The Evanston WestEnd district is composed of several small- to mid-size commercial enterprises and manufacturing and technology companies bounded on the north and south by Greenwood and Main streets and on the east and west by Dodge and Pitner avenues. The district is still fairly new – it was formed in January 2010, according to the City of Evanston website, to create a commercial district that is “defined by a singular corridor or geographic boundary and mostly involve[s] retail business owners coordinating together to promote their shopping districts,” a concept that had already existed in Evanston for several years.
A wide variety of companies operates within the WestEnd. While the district had almost exclusively consisted of industrial and manufacturing companies in the past, it has since added dozens of new types of businesses to their roster, including ones specializing in residential design, woodworking, support for those with autism, and musical/art therapy. Two WestEnd businesses in particular, International Refining and Manufacturing Company (IRMCO) and Evanston Rebuilding Warehouse, have seamlessly worked together over the years, growing and building off of each other.
International Refining and Manufacturing Company (IRMCO), a WestEnd company that manufactures lubricants and oil-free metals, has been in business for almost a century, operating in Evanston since 1919. IRMCO is unique not only in its business, but in its production as well– they exclusively use water-based or synthetic materials that are found in nature, omitting oil and other toxins from their products.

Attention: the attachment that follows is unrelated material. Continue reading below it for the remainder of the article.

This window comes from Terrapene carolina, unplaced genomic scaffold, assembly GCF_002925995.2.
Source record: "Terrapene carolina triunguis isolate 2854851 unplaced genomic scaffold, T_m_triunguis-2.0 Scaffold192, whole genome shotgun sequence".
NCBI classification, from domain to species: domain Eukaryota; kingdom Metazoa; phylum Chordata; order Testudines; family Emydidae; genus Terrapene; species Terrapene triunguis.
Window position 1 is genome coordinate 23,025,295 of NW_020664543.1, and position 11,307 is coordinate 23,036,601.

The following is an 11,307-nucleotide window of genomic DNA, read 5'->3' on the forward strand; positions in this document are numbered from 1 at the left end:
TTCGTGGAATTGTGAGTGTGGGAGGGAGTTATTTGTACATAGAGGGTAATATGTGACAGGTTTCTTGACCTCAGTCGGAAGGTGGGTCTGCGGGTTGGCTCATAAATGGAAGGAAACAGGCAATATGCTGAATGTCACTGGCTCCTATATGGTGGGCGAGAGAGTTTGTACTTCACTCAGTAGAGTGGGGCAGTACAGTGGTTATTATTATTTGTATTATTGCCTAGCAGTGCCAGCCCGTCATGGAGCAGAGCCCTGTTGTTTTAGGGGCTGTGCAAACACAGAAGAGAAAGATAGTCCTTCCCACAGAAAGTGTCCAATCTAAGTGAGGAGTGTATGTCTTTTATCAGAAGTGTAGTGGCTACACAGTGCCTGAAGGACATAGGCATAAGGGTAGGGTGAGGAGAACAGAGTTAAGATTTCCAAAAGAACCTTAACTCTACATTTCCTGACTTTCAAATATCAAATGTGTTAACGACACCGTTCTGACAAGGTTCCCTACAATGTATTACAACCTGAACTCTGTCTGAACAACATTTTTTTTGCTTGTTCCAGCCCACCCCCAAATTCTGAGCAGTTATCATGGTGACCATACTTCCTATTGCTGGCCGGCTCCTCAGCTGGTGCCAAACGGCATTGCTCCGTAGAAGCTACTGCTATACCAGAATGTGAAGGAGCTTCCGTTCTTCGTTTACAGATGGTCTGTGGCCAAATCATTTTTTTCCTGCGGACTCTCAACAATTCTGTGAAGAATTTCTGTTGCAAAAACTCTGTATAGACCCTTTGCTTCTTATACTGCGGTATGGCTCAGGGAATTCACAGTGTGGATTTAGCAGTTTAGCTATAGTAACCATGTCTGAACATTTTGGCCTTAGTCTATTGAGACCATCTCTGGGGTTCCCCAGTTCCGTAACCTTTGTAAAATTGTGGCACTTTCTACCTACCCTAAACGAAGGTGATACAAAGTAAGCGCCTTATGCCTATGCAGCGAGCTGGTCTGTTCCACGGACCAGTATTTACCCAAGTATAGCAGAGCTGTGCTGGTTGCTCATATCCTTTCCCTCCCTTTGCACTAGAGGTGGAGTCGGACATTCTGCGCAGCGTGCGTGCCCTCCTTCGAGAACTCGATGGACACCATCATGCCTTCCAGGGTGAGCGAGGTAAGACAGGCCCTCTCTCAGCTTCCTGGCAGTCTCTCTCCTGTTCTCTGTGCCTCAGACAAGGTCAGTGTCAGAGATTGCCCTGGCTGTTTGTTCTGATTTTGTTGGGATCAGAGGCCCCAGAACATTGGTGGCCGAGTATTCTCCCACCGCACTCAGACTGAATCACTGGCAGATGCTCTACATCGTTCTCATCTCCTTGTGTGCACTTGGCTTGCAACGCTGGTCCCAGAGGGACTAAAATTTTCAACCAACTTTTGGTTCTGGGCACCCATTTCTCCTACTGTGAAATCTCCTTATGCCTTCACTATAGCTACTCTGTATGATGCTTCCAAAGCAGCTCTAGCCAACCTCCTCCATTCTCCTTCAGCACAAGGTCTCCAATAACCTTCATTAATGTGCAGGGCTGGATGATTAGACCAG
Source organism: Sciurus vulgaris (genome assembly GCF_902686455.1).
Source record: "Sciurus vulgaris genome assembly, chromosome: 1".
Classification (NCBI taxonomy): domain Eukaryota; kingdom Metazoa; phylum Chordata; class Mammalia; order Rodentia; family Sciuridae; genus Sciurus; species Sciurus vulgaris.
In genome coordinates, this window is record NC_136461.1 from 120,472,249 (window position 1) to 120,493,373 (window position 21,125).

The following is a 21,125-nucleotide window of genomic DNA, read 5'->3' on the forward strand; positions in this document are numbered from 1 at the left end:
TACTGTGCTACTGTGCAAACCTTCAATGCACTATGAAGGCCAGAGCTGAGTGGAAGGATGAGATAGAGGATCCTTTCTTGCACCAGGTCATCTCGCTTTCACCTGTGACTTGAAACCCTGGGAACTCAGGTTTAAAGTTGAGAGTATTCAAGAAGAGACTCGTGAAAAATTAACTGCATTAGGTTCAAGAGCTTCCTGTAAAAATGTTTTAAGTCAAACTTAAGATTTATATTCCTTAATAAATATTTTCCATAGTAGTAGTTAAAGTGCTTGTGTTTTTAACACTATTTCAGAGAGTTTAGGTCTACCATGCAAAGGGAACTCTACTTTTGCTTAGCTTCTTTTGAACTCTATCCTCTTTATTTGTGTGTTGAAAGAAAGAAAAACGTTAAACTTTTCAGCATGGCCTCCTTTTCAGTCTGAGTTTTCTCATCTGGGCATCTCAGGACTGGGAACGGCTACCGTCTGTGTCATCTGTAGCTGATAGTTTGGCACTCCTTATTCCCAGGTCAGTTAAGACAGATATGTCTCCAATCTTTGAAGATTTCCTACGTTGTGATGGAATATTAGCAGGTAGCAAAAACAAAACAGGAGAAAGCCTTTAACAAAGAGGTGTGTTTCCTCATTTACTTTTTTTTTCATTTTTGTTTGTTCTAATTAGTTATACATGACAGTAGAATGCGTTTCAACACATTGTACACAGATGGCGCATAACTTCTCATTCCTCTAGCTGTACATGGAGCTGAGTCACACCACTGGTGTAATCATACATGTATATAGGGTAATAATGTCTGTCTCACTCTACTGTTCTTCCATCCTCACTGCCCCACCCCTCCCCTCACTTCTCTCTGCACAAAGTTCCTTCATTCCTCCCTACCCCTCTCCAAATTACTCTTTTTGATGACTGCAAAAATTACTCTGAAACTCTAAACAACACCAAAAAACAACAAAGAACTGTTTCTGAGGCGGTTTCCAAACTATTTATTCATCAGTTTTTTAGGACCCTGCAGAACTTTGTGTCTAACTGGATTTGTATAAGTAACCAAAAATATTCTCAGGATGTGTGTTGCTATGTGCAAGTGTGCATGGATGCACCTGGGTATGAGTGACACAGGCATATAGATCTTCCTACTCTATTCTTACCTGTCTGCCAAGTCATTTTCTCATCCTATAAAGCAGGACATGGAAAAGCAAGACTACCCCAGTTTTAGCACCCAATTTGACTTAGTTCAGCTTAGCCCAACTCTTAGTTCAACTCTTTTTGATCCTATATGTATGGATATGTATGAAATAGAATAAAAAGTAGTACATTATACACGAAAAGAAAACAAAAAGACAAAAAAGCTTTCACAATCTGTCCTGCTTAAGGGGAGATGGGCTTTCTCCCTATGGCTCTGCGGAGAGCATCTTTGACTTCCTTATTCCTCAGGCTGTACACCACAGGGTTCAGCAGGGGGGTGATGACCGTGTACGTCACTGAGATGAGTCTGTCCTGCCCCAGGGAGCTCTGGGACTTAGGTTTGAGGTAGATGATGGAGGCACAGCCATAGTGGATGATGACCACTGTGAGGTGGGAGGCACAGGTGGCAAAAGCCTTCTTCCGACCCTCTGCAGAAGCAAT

Being environmentally-conscious is not just a recent development for the company; according to IRMCO President Jennifer Kalas, they have been green “since the 80s.” Their website also claims that IRMCO was the first industry to use and trademark the phrase “LeanGreen metal forming,” which refers to IRMCO’s accomplishment of “eliminating more than 10 million gallons of oil based forming fluids” through “careful discipline and attention to detail.”
When it comes to present and future projects for IRMCO, Ms. Kalas said the company is working on creating higher strength steel and aluminum, as well as new lightweight metals and lubricants for gas emissions. The company has also developed what they are calling the “IRMCO iTool,” which is a “cup draw test tool [that] can measure and compare the frictional forces and deformation temperatures exhibited by one lubricant versus another,” according to an IRMCO informational brochure.
Ms. Kalas has been the company’s president for five years, first arriving in 2000 as Chief Financial Officer. She said that she had previously been working on the South Side of Chicago before being hired by IRMCO. “[The WestEnd is] a great area. There are lots of new businesses, and everybody works together– it’s really awesome that way,” she said.
Evanston Rebuilding Warehouse
The Evanston Rebuilding Warehouse (ERW) first opened the doors to its 11,000 square-foot gallery in 2010, when Executive Director Lou Dickson, who was working as a general contractor at the time, decided to create a home for reusable building and construction materials other than landfills. Since then, ERW has become a rapidly growing, self-sufficient nonprofit organization for the WestEnd.